For a moment Xavier almost panicked. He was completely surrounded by threatening painted figures and for a second he was a child again, cowed and afraid in the playground and at home. But it didn't last long; he pulled himself upright and curled his lip in a contemputous sneer.
"They're paintings. What can they do?"
"More than ye think, ye great useless cretin!" Henry bellowed, drawing his claymore. Xavier laughed-and then the tip of the heavy Scottish sword was pricking his neck, and laughing was a hazardous exercise. Cold sweat sprang out on his forehead, and more fear than he'd felt for a long time formed a chilling knot in his stomach.
He hadn't realised that the paintings could reach out of their canvas.
It wasn't done often, that was true. If you're made of mere coloured pigments you're quite fragile, and there are drawbacks to being only two dimensional. But whether or not it was a 'real' sword, it was still quite capable of killing him. Images of objects took on more of the object's nature than many people realised.
"Now," Archie said slowly, shuffling forwards and meeting Xavier's ghostly white eyes with his own bright, angry brown ones. "Are you going to be sensible or are we going to have to do this the hard way?"
From somewhere within his fear Xavier managed to dredge up a smirk. His sweaty fingers slipped on Babbo's gilded frame and he almost dropped the heavy painting, causing it to squawk in protest. Archie winced at the sight, and Xavier's smirk widened. He wouldn't want his precious paintings to get hurt.
"If you try and fight me," he said, fighting to keep his voice level, "I'll hurt you more than you'll hurt me."
"Wanna bet?" one of the army members growled. He'd come from a painting of first world war soldiers in the trenches, and was armed with a rifle; as he spoke, he put it to his shoulder, aimed and pulled the trigger.
It was sheer luck for Xavier that he'd never actually fired his rifle before, and the aim was off. As it was the breeze from the painted bullet ruffled the thief's pale blonde hair as it passed, hitting the wall with a 'pock', inches from smacking into flesh and bone. The shock made Xavier's fingers slip once again, and this time he lost his grip entirely; Babbo slid to the floor, shrieking, and fell face-down on the tiled floor. Archie lurched forwards to try and save it, and as though that had been some kind of signal the entire army launched itself forwards, swords, axes and all, and piled on top of the would-be thief. Archie, dragging himself and Babbo away from the commotion, became suddenly anxious that murder would be committed in his museum. He didn't want a dead body on his hands, and he wasn't a killer by nature; even someone like Xavier deserved a second chance to redeem himself.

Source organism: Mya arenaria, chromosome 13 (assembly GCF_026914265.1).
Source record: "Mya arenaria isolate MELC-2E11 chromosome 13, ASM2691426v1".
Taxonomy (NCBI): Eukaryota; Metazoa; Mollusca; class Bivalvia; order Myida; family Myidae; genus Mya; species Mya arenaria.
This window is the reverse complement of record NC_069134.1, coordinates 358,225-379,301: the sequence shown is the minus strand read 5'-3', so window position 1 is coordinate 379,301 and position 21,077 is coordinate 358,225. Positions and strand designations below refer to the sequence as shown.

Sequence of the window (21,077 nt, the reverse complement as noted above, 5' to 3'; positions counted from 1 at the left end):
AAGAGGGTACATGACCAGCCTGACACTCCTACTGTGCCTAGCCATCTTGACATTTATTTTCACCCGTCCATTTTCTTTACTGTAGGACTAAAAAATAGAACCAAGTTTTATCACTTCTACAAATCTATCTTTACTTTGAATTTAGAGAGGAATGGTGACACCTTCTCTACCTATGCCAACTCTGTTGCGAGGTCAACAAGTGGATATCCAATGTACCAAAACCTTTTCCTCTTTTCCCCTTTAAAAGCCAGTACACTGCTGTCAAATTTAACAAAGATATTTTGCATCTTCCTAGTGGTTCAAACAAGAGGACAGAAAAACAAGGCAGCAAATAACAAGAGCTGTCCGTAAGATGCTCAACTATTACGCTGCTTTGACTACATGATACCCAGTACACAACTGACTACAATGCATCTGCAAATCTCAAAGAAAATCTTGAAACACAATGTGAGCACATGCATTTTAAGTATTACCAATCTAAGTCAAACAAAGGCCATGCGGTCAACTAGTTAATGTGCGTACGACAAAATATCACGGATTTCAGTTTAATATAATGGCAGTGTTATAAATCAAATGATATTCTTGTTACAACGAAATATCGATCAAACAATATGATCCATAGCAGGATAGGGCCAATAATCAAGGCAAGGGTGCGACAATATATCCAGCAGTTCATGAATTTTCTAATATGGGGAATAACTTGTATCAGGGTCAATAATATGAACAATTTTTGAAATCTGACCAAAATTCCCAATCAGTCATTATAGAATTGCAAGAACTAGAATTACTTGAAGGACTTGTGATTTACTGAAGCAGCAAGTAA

And Victoria had loved him, once.
"Don't kill him! Don't kill him!"
There was no way to tell if he'd been heard; it was absolute bedlam in the corridor. The yells and cries of the fighting paintings mingled with the screams and shouts of encouragement from the spectators, and Xavier's howls were audible in their somewhere. It seemed that for all his supernatural silence and inhuman abilities, he could still feel pain. Lots of pain.
Eventually, the fight started to subside. The fighters, some of them looking alarmingly tattered, began to scurry back to the safety of their canvasses; Archie spotted several with missing limbs, and it pained him. He had never meant to get his beloved companions badly hurt. He'd hoped that Xavier would see sense and give up when confronted by Henry's army; he'd never thought that the man would be stupid enough to continue defiance.
Or that his army would be so keen to get their hands on him.
Most of the army had returned to their paintings by now. Only Henry, who seemed to have escaped serious injury, and a man with a bristling moustache and a jungle helmet remained, guarding Xavier. The thief was stretched out on the floor, bleeding and ominously still. Archie regarded him anxiously.
"Is he dead?"
"Naw, we left 'im alive," Henry said contemptuously. "But he ain't gonna be doin' anything ta paintin's fer a while, or mah name ain't Henry o'Scotland!"
"I'm sure he'll steer well clear," Archie agreed, regarding the young man's rather battered body with some distaste. "But what are we going to do with him now?"